SARS fears have stopped the Chinese from eating civet cats. But that hasn't turned off others from sipping the strangest of brews -- one they insist is made from coffee beans eaten, partly digested and then excreted by the weasel-like animals. \nThe story goes like this: Civets live in the foliage of plantations across Southeast Asia. These fussy foragers pick the best and ripest coffee berries. Enzymes in their digestive system break down the flesh of the fruit before the animals expel the bean. \nWorkers collect beans from the plantation floor, wash away the dung and roast them to produce a unique drink that devotees might say is good to the last dropping. \nSkeptics, though, dismiss it all as a weird and unverifiable marketing gimmick. \nStill in Indonesia's capital Jakarta, the owner of three fashionable cafes, Agus Susanto, sells what he claims is a mix of regular beans and those that have passed through civets. The blend and the cafes are both called "Kopi Luwak" -- in English: "Civet Coffee." \n"Our coffee has a strong taste and an even stronger aroma," Susanto said by telephone from his factory in central Java. \nIn Vietnam, now the world's second-largest regular coffee grower, a blend supposedly containing some civet beans is produced by the Trung Nguyen company under the "Weasel Coffee" brand. \nIn the Philippines, the Old Manila Coffee House used to sell a civet brew, but supplies have dwindled over the years, said Ellen Tuason, its finance officer. \n"Some of our guests said it was an aphrodisiac. It has a strong coffee smell, but different. There is a distinct odor and flavor," she said. \nThe beans are also marketed internationally. Several US-based Internet coffee traders claim to offer them for up to US$325 a kilogram, placing it among the world's most expensive beverages. \nHowever, many in Asia's coffee trade doubt whether the beans are truly produced in significant quantities, if at all. \n"There are maybe a few bags here, a few bags there, but mostly its just a myth," said Victor Mah, a Singaporean who has been selling coffee from Southeast Asia for more than 25 years. \nOthers just won't swallow the claims. \n"I think it's a big scam," said Mark Hanusz, who has spent eight months traveling Indonesia researching his book about coffee called A Cup of Java. \nIn the past few weeks, authorities in southern China have exterminated thousands of civet cats on fears that they carry and spread the SARS virus. \nThe World Health Organization also sees a potential relationship between the furry black-and-white animals and the disease that killed 774 people worldwide last year. \nIf that link is confirmed, consumer interest in civet coffee could plummet. \nBut in Jakarta, Susanto isn't worried. He expects to keep selling what he claims is 100 tonnes of civet coffee a month. \n"There are many different kinds of civets in this world. The Indonesian ones are different from those in China," he said. \nHenry Harmon, an American from Boston, Massachusetts, who owns a chain of coffee shops in Indonesia, said he thinks the drink is for real, though he has no plans to introduce it in his stores. \n"It has a nice romantic -- well semi-romantic -- twist to it, but I'd be worried about product liability lawsuits," Harmon said.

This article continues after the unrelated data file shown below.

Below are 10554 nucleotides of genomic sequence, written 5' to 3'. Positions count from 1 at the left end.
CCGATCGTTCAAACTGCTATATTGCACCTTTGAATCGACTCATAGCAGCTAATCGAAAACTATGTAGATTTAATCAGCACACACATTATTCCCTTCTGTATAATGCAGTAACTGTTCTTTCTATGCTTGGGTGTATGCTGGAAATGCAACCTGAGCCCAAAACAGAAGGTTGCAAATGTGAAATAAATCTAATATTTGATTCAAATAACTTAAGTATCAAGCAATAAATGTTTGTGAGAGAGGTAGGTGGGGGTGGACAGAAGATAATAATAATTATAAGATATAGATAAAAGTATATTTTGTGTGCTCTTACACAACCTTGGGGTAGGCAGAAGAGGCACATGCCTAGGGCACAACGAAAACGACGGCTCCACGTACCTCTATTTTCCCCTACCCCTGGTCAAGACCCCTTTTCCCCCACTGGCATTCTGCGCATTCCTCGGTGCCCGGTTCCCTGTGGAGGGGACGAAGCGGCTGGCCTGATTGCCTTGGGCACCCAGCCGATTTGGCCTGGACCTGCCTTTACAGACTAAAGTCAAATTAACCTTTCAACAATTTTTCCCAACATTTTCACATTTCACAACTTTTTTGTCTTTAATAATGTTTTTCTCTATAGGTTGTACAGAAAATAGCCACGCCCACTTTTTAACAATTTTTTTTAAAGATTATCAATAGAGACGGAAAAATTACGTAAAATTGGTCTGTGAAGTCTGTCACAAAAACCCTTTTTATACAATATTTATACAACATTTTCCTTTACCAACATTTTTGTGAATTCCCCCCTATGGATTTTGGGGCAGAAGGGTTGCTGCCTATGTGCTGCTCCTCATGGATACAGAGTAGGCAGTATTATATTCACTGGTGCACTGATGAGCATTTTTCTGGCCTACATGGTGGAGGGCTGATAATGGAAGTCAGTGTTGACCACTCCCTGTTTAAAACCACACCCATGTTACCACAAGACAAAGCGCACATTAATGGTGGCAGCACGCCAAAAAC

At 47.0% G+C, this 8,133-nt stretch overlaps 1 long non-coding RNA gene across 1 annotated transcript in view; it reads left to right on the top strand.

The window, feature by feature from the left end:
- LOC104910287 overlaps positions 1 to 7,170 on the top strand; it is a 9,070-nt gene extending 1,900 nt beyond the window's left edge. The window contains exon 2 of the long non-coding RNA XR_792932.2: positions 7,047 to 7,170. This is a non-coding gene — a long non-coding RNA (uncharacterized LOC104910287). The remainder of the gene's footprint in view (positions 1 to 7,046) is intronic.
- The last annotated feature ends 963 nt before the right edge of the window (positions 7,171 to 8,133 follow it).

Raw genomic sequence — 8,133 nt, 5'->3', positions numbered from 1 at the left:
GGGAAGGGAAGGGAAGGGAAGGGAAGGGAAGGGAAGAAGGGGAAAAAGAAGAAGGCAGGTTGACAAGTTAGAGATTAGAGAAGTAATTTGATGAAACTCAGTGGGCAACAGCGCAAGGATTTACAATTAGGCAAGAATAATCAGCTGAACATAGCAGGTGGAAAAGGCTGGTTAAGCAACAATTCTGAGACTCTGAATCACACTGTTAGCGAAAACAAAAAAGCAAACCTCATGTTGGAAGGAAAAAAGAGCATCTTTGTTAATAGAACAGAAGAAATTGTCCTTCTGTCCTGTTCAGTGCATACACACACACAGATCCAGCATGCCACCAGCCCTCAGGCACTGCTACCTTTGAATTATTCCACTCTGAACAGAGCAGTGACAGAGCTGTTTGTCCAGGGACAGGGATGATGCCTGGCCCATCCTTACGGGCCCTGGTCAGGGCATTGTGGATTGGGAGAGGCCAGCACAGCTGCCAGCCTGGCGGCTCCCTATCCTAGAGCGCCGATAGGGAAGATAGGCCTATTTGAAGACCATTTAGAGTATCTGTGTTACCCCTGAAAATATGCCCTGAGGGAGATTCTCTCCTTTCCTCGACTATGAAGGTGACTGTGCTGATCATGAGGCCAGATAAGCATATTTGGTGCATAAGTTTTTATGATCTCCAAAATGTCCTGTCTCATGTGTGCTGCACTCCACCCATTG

Choosing a full-fledged confrontation with the US due to the loss of a megacontract for submarines for Australia, France is making a risky bet and other nations are not rushing to its defense. After Australia renounced its deal for conventional submarines in favor of US nuclear-powered ones, France took the extraordinary step of pulling its ambassadors from Washington and Canberra for consultations. Bertrand Badie, an international relations professor at the Sciences Po institute in Paris, said France had put itself in a position where it can only appear to be backing down or losing face once its ambassador returns to the US,